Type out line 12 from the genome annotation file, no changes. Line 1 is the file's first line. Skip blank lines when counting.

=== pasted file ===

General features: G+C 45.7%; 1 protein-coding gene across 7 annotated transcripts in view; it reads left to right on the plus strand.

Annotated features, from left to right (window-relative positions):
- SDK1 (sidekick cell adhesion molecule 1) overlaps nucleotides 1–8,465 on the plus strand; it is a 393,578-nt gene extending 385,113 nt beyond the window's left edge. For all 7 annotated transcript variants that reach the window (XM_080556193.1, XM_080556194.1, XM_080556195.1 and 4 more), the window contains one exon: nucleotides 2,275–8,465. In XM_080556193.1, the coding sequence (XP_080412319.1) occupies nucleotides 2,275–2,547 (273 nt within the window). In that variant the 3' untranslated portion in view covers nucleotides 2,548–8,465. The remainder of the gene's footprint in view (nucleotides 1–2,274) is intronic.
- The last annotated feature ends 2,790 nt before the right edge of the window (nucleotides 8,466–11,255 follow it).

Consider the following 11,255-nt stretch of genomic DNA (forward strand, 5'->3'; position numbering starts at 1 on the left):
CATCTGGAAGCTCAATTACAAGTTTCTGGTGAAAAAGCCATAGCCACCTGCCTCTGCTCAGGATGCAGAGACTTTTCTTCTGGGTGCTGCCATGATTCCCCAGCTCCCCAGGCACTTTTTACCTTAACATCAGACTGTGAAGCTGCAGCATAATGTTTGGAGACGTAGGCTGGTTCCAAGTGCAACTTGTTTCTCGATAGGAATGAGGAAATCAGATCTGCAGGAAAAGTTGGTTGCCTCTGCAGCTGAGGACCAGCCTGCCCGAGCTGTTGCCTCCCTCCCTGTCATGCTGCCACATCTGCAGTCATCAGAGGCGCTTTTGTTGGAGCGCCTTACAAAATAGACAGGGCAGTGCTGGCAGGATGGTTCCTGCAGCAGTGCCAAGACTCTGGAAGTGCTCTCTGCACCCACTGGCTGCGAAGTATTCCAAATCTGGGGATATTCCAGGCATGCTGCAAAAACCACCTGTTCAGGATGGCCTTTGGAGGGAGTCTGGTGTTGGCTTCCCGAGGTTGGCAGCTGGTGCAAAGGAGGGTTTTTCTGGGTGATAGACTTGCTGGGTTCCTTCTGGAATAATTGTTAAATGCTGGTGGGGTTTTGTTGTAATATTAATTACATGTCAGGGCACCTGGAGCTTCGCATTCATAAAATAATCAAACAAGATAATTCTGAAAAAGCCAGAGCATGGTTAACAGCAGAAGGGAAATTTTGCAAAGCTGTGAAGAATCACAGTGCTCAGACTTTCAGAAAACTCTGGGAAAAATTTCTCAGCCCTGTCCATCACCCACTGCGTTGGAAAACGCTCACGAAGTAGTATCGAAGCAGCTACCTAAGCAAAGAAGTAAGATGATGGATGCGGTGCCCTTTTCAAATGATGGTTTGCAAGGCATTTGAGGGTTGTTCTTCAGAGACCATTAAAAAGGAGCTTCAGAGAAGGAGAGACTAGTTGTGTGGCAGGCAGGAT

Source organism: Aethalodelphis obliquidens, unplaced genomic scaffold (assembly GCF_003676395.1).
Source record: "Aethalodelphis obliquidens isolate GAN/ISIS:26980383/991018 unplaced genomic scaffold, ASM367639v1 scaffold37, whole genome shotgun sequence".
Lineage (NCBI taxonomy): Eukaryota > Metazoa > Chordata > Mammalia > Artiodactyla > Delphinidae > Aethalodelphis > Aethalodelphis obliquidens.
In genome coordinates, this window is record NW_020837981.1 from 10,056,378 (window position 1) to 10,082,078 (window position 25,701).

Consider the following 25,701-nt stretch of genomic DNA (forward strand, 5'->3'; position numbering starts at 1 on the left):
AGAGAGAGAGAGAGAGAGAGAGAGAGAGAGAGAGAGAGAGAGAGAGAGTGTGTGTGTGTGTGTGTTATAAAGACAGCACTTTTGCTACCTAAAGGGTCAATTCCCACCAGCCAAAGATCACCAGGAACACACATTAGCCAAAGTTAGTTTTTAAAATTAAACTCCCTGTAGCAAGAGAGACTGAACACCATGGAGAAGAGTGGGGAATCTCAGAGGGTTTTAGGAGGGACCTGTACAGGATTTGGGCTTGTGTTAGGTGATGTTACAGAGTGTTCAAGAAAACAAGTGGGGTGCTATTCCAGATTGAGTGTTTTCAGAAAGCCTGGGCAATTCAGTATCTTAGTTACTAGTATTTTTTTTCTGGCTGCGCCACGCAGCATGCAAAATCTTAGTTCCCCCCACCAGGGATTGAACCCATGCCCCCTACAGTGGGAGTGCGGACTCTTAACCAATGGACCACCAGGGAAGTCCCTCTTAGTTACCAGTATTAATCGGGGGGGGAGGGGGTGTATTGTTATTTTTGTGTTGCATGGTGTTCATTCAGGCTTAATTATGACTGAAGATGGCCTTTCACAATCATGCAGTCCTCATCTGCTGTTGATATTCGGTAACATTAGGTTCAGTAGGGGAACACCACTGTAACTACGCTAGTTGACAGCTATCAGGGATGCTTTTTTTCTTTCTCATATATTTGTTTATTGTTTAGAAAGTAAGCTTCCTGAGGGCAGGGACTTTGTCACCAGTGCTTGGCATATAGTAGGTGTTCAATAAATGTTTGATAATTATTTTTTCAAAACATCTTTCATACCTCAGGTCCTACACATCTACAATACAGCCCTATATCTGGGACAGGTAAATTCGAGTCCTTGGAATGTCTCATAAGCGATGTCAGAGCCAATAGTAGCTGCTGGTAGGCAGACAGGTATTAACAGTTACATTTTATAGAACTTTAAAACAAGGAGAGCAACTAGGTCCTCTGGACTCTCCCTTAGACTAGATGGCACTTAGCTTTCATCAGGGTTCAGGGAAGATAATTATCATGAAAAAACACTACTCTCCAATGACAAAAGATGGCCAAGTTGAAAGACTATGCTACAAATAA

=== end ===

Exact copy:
AGAGAGAGAGAGAGAGAGAGAGAGAGAGAGAGAGAGAGAGAGAGAGAGTGTGTGTGTGTGTGTGTTATAAAGACAGCACTTTTGCTACCTAAAGGGTCAATTCCCACCAGCCAAAGATCACCAGGAACACACATTAGCCAAAGTTAGTTTTTAAAATTAAACTCCCTGTAGCAAGAGAGACTGAACACCATGGAGAAGAGTGGGGAATCTCAGAGGGTTTTAGGAGGGACCTGTACAGGATTTGGGCTTGTGTTAGGTGATGTTACAGAGTGTTCAAGAAAACAAGTGGGGTGCTATTCCAGATTGAGTGTTTTCAGAAAGCCTGGGCAATTCAGTATCTTAGTTACTAGTATTTTTTTTCTGGCTGCGCCACGCAGCATGCAAAATCTTAGTTCCCCCCACCAGGGATTGAACCCATGCCCCCTACAGTGGGAGTGCGGACTCTTAACCAATGGACCACCAGGGAAGTCCCTCTTAGTTACCAGTATTAATCGGGGGGGGAGGGGGTGTATTGTTATTTTTGTGTTGCATGGTGTTCATTCAGGCTTAATTATGACTGAAGATGGCCTTTCACAATCATGCAGTCCTCATCTGCTGTTGATATTCGGTAACATTAGGTTCAGTAGGGGAACACCACTGTAACTACGCTAGTTGACAGCTATCAGGGATGCTTTTTTTCTTTCTCATATATTTGTTTATTGTTTAGAAAGTAAGCTTCCTGAGGGCAGGGACTTTGTCACCAGTGCTTGGCATATAGTAGGTGTTCAATAAATGTTTGATAATTATTTTTTCAAAACATCTTTCATACCTCAGGTCCTACACATCTACAATACAGCCCTATATCTGGGACAGGTAAATTCGAGTCCTTGGAATGTCTCATAAGCGATGTCAGAGCCAATAGTAGCTGCTGGTAGGCAGACAGGTATTAACAGTTACATTTTATAGAACTTTAAAACAAGGAGAGCAACTAGGTCCTCTGGACTCTCCCTTAGACTAGATGGCACTTAGCTTTCATCAGGGTTCAGGGAAGATAATTATCATGAAAAAACACTACTCTCCAATGACAAAAGATGGCCAAGTTGAAAGACTATGCTACAAATAA